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I looked at most questions related to this, but most of them are when somebody accidentally formatted the HDD. So I'm asking again.

Dell Laptop with 70Gb HDD crashed. Windows XP is not bootable, but I can boot fine into linux from a USB drive.

On Linux, the NTFS drive is not mountable as NTFS. I tried some of the linux ntfs utilities, and they say there's an IO error fixing the $LOG or Journal, then the programs abort. ntfs-3g cannot mount the disk, even in readonly mode.

What else can be used to recover at least some files?

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First thing i would do is check the hard drive using one of the many tools available.

If this reports drive errors then you know the source of your problem - faulty hard drive.

If the drive passes all tests then it's probably worth running a memory test aswell as the next stage would be to fix whatever Windows booting problem there is.

If your question is more about recovering files from an NTFS partition on a damaged Hard Drive then there are lots of resources for such, there are also Companies who specialise in recovery. Then again if you're after Software recommendations then personally i've used Ontrack and GetDataBack.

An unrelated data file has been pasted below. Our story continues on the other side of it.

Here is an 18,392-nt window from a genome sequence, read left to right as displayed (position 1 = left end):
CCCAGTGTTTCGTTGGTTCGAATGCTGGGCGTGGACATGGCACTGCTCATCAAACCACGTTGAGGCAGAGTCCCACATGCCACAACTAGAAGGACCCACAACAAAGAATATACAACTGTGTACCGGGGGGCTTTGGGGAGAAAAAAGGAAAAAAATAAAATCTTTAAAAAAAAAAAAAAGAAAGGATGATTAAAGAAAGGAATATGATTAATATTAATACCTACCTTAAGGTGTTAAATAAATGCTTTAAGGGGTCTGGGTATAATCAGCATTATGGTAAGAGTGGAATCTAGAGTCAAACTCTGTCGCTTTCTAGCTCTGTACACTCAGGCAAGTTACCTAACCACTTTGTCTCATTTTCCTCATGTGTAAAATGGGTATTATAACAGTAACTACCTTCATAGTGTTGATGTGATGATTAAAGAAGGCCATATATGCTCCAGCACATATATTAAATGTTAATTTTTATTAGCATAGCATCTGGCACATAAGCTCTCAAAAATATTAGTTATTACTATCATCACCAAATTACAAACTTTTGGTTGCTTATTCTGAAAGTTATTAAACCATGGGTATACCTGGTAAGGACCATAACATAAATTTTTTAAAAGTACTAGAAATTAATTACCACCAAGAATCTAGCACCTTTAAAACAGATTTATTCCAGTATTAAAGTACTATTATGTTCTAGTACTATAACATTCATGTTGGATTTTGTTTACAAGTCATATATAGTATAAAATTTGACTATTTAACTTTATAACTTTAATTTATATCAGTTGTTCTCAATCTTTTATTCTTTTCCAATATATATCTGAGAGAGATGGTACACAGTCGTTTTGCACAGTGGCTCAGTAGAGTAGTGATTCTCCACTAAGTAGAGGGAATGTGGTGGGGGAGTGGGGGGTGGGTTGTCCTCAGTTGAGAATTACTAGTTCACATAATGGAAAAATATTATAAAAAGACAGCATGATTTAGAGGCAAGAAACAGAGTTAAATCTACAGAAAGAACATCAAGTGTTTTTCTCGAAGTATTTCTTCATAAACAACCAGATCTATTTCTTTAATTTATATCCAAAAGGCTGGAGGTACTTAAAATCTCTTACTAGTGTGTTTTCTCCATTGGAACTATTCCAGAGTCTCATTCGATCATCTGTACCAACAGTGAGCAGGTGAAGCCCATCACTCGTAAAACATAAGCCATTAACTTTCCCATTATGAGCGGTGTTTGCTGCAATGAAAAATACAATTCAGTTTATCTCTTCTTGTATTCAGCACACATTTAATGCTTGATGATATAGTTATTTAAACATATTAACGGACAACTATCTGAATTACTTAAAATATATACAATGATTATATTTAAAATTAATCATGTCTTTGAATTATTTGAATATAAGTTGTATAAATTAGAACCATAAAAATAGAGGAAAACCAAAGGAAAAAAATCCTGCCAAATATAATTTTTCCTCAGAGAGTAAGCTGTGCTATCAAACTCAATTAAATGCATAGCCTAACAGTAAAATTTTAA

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What is your "tools" link??? – Ayman Nov 25 '11 at 4:33
It links to the homepage for 'Hirens Boot CD' - a bootable CD image with almost all the hardware testing tools you'll ever need :) – HaydnWVN Nov 25 '11 at 8:56
Had to work on a disk with a corrupted MFT. Ontrack did a pretty good job on everything except the Outlook database which was being accessed when the crash happened. – Fiasco Labs Nov 25 '11 at 17:41

I had good luck with using the Windows XP Recovery console.

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Great news! Any indication what the actual problem was? Or shall we put it down to something needing repairing/reinstalling within Windows? :) – HaydnWVN Nov 25 '11 at 8:57

I have had great luck with Spinrite in cases like this. It has made several non bootable hard drives come back to life for me.

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You can go to manufacturer's web site and search for tools specifically developed for your hard disk model. You can scan the disk and if you're lucky you may be able to fix problems without needing to format it. I remember scanning my failed disk with such a tool, and then I was able to mount it under Linux.

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